A bill to create a limited purpose driver license for undocumented immigrants and other people lacking the usually required identification is awaiting a floor vote in the Hawaii House of Representatives.
Supporters say House Bill 1007, which was introduced by Rep. Henry Aquino, would result in fewer unlicensed and uninsured drivers.
Paola Rodelas is one of those supporters after being the victim of an unlicensed, uninsured driver. She was driving with her father on Interstate 5 in San Diego when a car swerved the side of her car. Fortunately, no one had serious injuries, but it turned out that the driver of the other car was a 17-year-old undocumented immigrant.
Rodelas sympathized, because she used to be an undocumented immigrant. She moved with her family from the Philippines when she was 2, but didn’t become a naturalized citizen until she was 16, she said. Like the teen who hit their car, she also had to work to help her family when she was a teenager.
“Had I not gotten my citizenship and my driver’s license, I likely would have made the choice to drive without a license,” Rodelas said in written testimony for the bill.
The bill had been awaiting a hearing in conference committee, but House officials announced Monday they are willing to accept amendments attached when it passed the Senate. A similar bill, the Safe and Responsible Driver’s Act, was introduced last year but not passed.
The license would only be valid for driving in Hawaii and could not be used as federal ID for registering to vote or receiving public benefits.
Approximately 3.1 percent of Hawaii’s population cannot show proof of lawful presence in the United States, according to the Hawaii Appleseed Center. And a 2011 study by Pew Research found that 4.6 percent of Hawaii’s labor force is made up of undocumented workers.
So far, 11 states, as well as Puerto Rico and the District of Columbia, have enacted legislation that provides access to a driver’s license regardless of immigration status, according to Phocused, a non-profit organization that advocates on behalf of low-income and underprivileged people.
Claudia Lara, who grew up on Maui, submitted written testimony in support of HB 1007, saying that having a driver’s license is vital to daily life, especially in rural areas on neighbor islands.
“Regardless of someone’s legal status … we need to be sure that everyone on the road is safe and capable of driving.” — Jenny Lee, Hawaii Appleseed Center
When Lara was a child, her mother was undocumented, so her family depended on her mother’s boyfriend for everyday tasks like driving to the grocery store, doctor’s appointments and taking Lara and her sister to school, she said.
Lara’s mother established legal residency and is now a licensed driver who now drives unlicensed people’s children to school and picks up groceries for them, Lara said.
“But when my mom isn’t available to help, what else can our friends do, than be forced to drive untested, unlicensed, and uninsured on our roads?” Lara said in her testimony. “What do they do when their children have emergencies and they cannot take them to the hospital or pick up their medicine?”
Advocates of the bill say it won’t only help Hawaii’s immigrant population – it will help protect all drivers.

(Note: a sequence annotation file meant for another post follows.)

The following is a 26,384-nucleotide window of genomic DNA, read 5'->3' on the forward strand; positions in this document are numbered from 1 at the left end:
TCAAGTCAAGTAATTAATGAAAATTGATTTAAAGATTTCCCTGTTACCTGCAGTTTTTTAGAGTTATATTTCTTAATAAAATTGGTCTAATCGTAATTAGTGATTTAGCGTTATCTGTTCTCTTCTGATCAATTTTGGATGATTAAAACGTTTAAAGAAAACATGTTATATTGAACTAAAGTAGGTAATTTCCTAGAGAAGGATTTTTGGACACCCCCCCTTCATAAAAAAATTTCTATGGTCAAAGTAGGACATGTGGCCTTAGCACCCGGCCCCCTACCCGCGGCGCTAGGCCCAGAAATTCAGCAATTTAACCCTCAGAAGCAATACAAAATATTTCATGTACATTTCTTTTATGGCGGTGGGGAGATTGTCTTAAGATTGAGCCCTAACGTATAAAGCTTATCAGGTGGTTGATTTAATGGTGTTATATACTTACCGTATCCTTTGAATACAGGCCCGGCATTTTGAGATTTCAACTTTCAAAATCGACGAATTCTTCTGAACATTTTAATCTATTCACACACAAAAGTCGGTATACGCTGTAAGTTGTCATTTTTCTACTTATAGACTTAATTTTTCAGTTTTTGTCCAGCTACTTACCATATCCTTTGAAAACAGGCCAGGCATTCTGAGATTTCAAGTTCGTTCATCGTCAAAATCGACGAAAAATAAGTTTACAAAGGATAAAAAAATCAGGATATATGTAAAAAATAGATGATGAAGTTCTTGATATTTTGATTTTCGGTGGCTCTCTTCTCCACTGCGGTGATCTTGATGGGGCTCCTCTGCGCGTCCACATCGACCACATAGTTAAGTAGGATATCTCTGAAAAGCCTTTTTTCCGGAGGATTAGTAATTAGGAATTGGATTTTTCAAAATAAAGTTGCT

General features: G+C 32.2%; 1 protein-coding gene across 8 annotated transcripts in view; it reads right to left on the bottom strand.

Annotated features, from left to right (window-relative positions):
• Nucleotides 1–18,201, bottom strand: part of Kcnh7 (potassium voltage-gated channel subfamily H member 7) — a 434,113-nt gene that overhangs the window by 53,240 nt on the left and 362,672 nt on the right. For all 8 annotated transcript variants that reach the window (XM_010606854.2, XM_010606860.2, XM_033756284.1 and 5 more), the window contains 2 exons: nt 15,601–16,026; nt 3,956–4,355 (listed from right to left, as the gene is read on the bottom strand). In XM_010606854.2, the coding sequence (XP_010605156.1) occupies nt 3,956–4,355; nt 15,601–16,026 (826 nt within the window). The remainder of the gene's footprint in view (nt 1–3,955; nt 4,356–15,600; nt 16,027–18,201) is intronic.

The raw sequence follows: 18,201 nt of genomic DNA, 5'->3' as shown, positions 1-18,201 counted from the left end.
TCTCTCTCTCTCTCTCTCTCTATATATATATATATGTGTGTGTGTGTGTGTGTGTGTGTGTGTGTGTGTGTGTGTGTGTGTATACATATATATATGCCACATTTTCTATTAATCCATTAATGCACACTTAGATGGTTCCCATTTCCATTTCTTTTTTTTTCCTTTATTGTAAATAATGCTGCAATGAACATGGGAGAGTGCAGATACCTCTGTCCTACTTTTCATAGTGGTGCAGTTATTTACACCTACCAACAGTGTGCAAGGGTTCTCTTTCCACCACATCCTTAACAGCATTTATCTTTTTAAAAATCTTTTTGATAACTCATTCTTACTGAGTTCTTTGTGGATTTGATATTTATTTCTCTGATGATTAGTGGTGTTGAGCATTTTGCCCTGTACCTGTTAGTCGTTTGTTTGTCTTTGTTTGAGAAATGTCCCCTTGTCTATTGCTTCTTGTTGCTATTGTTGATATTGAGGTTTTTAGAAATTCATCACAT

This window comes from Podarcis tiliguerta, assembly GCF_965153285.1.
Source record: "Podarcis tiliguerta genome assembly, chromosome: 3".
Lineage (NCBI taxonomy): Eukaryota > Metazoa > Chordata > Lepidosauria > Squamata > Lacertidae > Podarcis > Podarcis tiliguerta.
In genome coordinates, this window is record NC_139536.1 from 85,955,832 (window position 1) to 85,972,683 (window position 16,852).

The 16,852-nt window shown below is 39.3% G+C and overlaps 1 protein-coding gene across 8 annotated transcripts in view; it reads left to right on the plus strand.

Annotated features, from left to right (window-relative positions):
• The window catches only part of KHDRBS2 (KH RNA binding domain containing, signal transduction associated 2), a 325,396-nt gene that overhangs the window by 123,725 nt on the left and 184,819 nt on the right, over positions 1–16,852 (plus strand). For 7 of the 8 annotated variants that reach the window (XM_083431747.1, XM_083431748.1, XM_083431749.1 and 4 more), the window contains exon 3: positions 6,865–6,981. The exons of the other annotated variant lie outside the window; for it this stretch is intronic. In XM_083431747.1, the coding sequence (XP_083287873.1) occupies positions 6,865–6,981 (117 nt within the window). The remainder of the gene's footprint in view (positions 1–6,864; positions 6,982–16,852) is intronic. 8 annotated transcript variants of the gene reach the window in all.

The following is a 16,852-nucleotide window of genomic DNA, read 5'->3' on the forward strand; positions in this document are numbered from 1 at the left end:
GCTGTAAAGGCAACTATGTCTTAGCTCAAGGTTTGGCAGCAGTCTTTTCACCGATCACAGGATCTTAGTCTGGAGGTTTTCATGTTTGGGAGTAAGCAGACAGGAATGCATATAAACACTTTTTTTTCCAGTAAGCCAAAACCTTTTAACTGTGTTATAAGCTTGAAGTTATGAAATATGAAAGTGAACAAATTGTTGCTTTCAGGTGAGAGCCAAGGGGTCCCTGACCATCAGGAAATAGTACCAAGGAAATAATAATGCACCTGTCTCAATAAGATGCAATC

They say that it would ensure that more people on the road are equipped with the skills to drive. HB 1007 would establish limited-purpose instructional permits and provisional driver’s licenses for teens, in addition to the limited-purpose driver’s license.
More licensed drivers on the road could mean more insured drivers, Jenny Lee of the Hawaii Appleseed Center told Civil Beat. Unlicensed drivers are almost five times more likely to be in a fatal crash than are validly licensed drivers, according to the AAA Foundation.
Besides people who are living undocumented in Hawaii, the bill would help anyone who might have trouble getting all the proper documentation for a driver’s license, such as domestic violence survivors, elderly residents and U.S. citizens in poverty who lack proper identification, Lee said.
“Regardless of someone’s legal status … we need to be sure that everyone on the road is safe and capable of driving,” Lee said.
HB 1007 “will improve public safety by ensuring all drivers are tested for driving skills and able to acquire motor vehicle insurance,” the Hawaii Department of Transportation said in written testimony.
“Had I not gotten my citizenship and my driver’s license, I likely would have made the choice to drive without a license.” — Paola Rodelas
Galen Onouye, the licensing administrator for the city’s Department of Customer Services, testified in support of HB 1007, but he suggested that the bill should require that limited-purpose licenses have a “unique design and color” to distinguish them from current Hawaii driver’s licenses.
Big Island Police Chief Harry Kubojiri opposed the bill, saying it was crafted to help people who have “made a conscious effort to violate Federal laws.”
“We believe this measure will have the effect of inviting even more undocumented foreign nationals to our state in direct violation of Federal Law,” Kubojiri said in written testimony.
But supporters say the bill would actually help law enforcement and emergency responders if more people have a form of identification. Every time a police officer stops someone who has no identification, it requires additional manpower to determine the identity of an arrestee, said Khara Jabola Carolus, legislative coordinator for the Hawaii Coalition for Immigration Reform.
“A driver’s license increases the willingness of immigrant witnesses and victims to cooperate with law enforcement officers and assist in criminal investigations,” said Carolus in written testimony.